Note: While I'm unsure of the prior calculation, I'm certain that interest is a non-cash item. This would mean that FERS would force an increase of $16B in DOP in 2013. That's still over $200B over the next ten years.

One final point on FERS – It breaks out the Postal contributions – $3.9B due in 2013. The PO has no money and no borrowing authority left. Any "payments" that the PO made to FERS in the past were the result of direct PO borrowing from the Treasury. There is no "money" in this system. It's just a bunch of IOUs. Those IOUs are all going to be DOP at some point. What we have here is a house of cards.

On MRS

MRS has a fancy annual report. The audit is done by that powerhouse CPA firm – Acuity Consulting. Never heard of them? Neither have I. This is a boutique accounting firm (on the D.C. Beltway, of course) that specializes in government audits. The principals of Acuity are all ex Air Force. The boss went to the USAF Academy. I think this is one of those "close" relationships you hear about.

MRS is different in many ways from either SS or FERS. But it is similar in that it has a trust fund, receives payments from the government and makes benefit payments.

The Military TF also has assets, and those assets are expected to grow at a very rapid rate. In 2013 the TF totals $500B, it will grow to $2.676Trillion over the next 20 years. The compounded growth rate of the TF is a whopping 9%. A portion of this a function of increasing government payments, but the bulk of the growth comes from interest income. At least that is what MRS is saying. Here is the footnote that explains the critical assumptions on interest rates:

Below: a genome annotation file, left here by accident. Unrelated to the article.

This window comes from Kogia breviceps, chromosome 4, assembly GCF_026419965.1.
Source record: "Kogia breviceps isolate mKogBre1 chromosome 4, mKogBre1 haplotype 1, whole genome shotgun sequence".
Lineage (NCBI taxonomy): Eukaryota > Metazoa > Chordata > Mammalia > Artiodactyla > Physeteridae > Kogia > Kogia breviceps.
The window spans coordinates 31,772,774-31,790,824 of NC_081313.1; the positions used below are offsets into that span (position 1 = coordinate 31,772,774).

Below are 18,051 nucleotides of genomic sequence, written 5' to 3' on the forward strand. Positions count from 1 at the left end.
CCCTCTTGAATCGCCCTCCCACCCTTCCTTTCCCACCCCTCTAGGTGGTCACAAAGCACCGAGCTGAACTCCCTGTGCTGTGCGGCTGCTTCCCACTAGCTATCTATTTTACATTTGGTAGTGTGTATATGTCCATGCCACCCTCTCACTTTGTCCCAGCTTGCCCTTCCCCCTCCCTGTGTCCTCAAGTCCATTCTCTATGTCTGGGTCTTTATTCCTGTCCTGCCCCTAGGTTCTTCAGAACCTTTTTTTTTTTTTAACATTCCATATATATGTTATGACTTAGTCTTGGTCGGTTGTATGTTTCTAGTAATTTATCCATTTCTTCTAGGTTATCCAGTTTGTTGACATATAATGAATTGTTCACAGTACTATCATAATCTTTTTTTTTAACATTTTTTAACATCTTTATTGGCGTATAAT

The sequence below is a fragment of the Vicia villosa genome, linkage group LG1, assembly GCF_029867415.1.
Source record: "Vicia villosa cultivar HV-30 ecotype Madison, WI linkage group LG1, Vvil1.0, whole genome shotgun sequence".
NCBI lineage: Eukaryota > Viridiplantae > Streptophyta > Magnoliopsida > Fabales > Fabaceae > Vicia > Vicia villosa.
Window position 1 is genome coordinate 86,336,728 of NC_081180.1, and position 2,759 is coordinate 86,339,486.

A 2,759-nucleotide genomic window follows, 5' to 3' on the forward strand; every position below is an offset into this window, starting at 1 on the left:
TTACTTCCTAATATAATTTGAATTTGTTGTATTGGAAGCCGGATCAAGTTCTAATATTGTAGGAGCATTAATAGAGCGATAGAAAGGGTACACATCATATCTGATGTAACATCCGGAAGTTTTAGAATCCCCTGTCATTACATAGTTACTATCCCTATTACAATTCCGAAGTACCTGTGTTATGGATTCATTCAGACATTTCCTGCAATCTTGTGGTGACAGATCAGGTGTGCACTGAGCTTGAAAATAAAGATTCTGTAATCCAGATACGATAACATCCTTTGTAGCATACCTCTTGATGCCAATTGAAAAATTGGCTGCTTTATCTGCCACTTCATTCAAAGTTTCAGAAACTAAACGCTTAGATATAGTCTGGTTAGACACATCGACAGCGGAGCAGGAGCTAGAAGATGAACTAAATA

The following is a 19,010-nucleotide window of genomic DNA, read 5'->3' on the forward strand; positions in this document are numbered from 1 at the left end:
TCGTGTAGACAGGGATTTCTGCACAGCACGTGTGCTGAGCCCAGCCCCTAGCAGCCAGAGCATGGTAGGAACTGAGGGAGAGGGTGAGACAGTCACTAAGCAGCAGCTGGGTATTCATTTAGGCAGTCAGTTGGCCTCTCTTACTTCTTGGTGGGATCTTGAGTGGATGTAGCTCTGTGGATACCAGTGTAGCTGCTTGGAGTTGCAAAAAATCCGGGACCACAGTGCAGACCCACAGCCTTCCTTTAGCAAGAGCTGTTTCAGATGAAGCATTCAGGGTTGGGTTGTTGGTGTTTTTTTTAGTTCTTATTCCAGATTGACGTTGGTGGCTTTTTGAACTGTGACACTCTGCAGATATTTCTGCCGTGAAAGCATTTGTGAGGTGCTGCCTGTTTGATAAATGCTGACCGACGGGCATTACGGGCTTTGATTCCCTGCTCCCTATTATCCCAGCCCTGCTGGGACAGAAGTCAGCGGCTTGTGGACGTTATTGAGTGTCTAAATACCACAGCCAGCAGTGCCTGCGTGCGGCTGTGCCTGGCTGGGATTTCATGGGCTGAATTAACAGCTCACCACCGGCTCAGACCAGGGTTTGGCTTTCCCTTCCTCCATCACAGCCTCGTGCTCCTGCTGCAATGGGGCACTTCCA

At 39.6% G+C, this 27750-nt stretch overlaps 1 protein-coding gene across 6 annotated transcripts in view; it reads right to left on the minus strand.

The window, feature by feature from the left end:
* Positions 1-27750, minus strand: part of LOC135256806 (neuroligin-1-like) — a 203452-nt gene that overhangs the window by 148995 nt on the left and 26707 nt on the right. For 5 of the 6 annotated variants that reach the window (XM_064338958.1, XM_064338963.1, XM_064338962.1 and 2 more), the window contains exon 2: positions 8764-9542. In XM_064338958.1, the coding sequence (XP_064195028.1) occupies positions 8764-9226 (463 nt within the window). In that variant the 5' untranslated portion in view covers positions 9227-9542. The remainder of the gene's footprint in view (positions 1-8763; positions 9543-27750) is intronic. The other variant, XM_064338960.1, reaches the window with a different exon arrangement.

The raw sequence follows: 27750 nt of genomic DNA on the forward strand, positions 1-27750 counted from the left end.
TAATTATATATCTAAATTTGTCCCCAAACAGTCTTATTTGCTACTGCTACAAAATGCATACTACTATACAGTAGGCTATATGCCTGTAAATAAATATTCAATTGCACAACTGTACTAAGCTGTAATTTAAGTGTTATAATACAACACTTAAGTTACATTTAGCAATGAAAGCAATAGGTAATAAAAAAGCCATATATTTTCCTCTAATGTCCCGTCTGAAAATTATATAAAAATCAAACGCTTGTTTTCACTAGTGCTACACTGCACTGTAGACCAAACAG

The preceding projections assume a long-term 5.75% interest rate each year.

Huh? The Congressional Budget office released its estimates for the MRS Trust Fund today. CBO thinks the MRS TF will grow to $966B in 2020, MRS has reported that the number will be $1.174 Trillion. A modest $210B variance. What's a 1/4 trillion amongst pals?

MRS is restricted to investments in government securities. How does one achieve a 5.75% return investing in Govvies? The answer is that it's not possible. The assumption used to value MRS is way out of line with interest rate assumption used by CBO, FERS and SS. Why?

Look at how MRS invests its money. This blows my mind:

Fully 86% is invested in inflation-protected securities? The balance is in short date Treasury paper that has next to zero cash-on–cash return? What the hell are the Generals preparing for with this portfolio?